WCF Game 5: San Jose Sharks season ends on fluke bounce in double overtime, fluttering Kevin Bieksa shot gives Vancouver Canucks first berth in Stanley Cup Finals since 1993-94

By Jon Swenson - Last updated: Wednesday, May 25, 2011 - Save & Share - Leave a Comment

Players on the ice for both teams were confused. Joe Pavelski signaled with an arm in the air that an Alexander Edler dump-in had gone off the netting. In double overtime tied 2-2, Vancouver and San Jose players on the ice let up but play was still live. The puck bounced off the metal stanchion between panes of glass and deflected directly to defenseman Kevin Bieksa on the left point. While both Canadian and American national television broadcasts missed the actual shot, Bieksa wound up and mishit a fluttering attempt on goal. Like a topspin forehand in tennis, the puck bounced end over end twice before sneaking inside the four inches between an unaware Antti Niemi and the far post.

“I just wanted to make sure I didn’t flub it into the corner, just put it somewhere on net and luckily it got there… barely,” Kevin Bieksa said of the game winning strike in double overtime of game 5 Tuesday night. “It took a couple of bounces. If it was maybe a couple of more minutes later in the period and more snow on the ice, it might not of got there,” Bieksa said. “It’s just a great feeling.” Alternate captain Ryan Kesler returned from a leg injury suffered midway through the second period to score the game tying goal with 14 seconds left in regulation, but Bieksa’s double OT goal sends a hockey mad Vancouver city to the Stanley Cup playoffs for the first time since 1993-94.

Several Sharks described a mix of shock and frustration after the fluke game winning bounce, but goaltender Antti Niemi was firmly in the shock camp. “It was one of the weirdest goals ever scored against me,” Niemi said of Bieksa’s game winner. After winning a Stanley Cup in (technically not) his rookie season last year, Niemi suffered his first playoff series loss in 7 opportunities against Vancouver. Trying to track the puck on the game winning play in double overtime was difficult. “I saw the puck bounce somewhere up,” Niemi said. “I looked back for a second and didn’t see the puck there, then I looked back in front and I didn’t see the puck there. Then I just saw it going by, really quickly.” It was the Canucks 5th shot in overtime, 34th of the game. Up until that point Niemi had let in only two. San Jose outshot Vancouver 56-34 for the game, but in crunch time they came up short.

It took a few seconds for the game winning goal to register on the ice and in the stands. A leaping Alexander Burrows behind the net preceeded the goal horn and the ensuing roar from the crowd at Rogers Arena. Burrows embraced Henrik Sedin at center ice as the referees huddled near the bench and tried to figure out what happened. Bieksa flung out his arms then joined his teammates as they converged on goaltender Roberto Luongo. While both Canadian and American television broadcasts discussed the non-reviewability of a puck going off the nettting, San Jose players and coaches realized that their season was over. Todd McLellan and his staff congratulated the Vancouver coaches and the Sharks players skated to center ice for the traditional handshake line.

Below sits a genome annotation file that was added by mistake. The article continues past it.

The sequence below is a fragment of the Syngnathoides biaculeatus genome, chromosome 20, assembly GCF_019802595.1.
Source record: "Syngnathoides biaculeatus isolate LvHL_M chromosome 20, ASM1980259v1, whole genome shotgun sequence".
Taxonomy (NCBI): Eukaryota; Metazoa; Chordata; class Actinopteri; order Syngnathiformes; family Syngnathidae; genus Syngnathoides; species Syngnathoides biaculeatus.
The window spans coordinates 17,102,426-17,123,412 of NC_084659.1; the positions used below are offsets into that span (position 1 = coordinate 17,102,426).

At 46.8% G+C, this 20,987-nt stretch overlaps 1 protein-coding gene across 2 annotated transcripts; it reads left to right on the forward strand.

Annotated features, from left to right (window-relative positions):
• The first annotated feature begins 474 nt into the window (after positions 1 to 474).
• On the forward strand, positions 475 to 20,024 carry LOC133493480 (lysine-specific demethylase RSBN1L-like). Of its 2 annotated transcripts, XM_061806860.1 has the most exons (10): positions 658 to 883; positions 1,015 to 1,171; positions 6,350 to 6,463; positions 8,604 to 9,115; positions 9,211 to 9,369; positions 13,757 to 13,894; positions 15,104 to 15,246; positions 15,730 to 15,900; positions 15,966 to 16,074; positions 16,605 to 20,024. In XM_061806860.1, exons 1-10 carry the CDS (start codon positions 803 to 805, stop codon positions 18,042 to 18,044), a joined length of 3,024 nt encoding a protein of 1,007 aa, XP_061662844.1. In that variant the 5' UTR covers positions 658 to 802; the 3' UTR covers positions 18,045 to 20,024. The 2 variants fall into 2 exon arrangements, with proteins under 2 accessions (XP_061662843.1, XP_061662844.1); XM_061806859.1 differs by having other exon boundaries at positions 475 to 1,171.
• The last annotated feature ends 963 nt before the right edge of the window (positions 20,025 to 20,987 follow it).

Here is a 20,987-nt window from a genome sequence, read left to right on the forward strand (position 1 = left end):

“Let’s go to the Cup. Let’s go to the Cup Finals, that is the first thing that I thought about,” Bieksa told Elliotte Friedman of CBC in a post-game interview at center ice. “You work so hard your whole life. To do it with this group of guys, can’t wait to get there.” As the Canucks gathered at their blueline, the sterling silver Clarence Campbell Western Conference Championship bowl was brought out for NHL deputy commissioner Bill Daly and Vancouver Canucks team captain Henrik Sedin. The will he/won’t he touch the trophy question came up. Henrik did not follow Bill Daly’s lead to pose for a photo touching the trophy. Many players only want to raise the Stanley Cup.

The Sharks could only watch. They have struggled with playoff questions going on 7 straight years. Those questions will remain this offseason. Underachieving is too light a word. Unlike a tight, defensively responsible second half of the season where they put forth the best record in hockey, San Jose struggled to maintain playoff composure and playoff discipline in all three playoff rounds. Third period performances were abysmal. There will be serious soul searching to determine what went wrong, and almost assuredly significant chances. “It was one of the most frustrating losses in my career,” defenseman Dan Boyle said. Team captain Joe Thornton, who played 18:34 in game 5 with an admitted seperated shoulder, believes the Sharks will be right back in the hunt next season. “We still got a lot of years. Our core group still has three years left, we’ll come back and be more hungry next year,” Thornton said.

“To get here is an accomplishment, but next year we got to beat it.”

[Update] Video: Breaking down the magic bounces of Kevin Bieksa’s series-winning goal – NBC’s Pro Hockey Talk.

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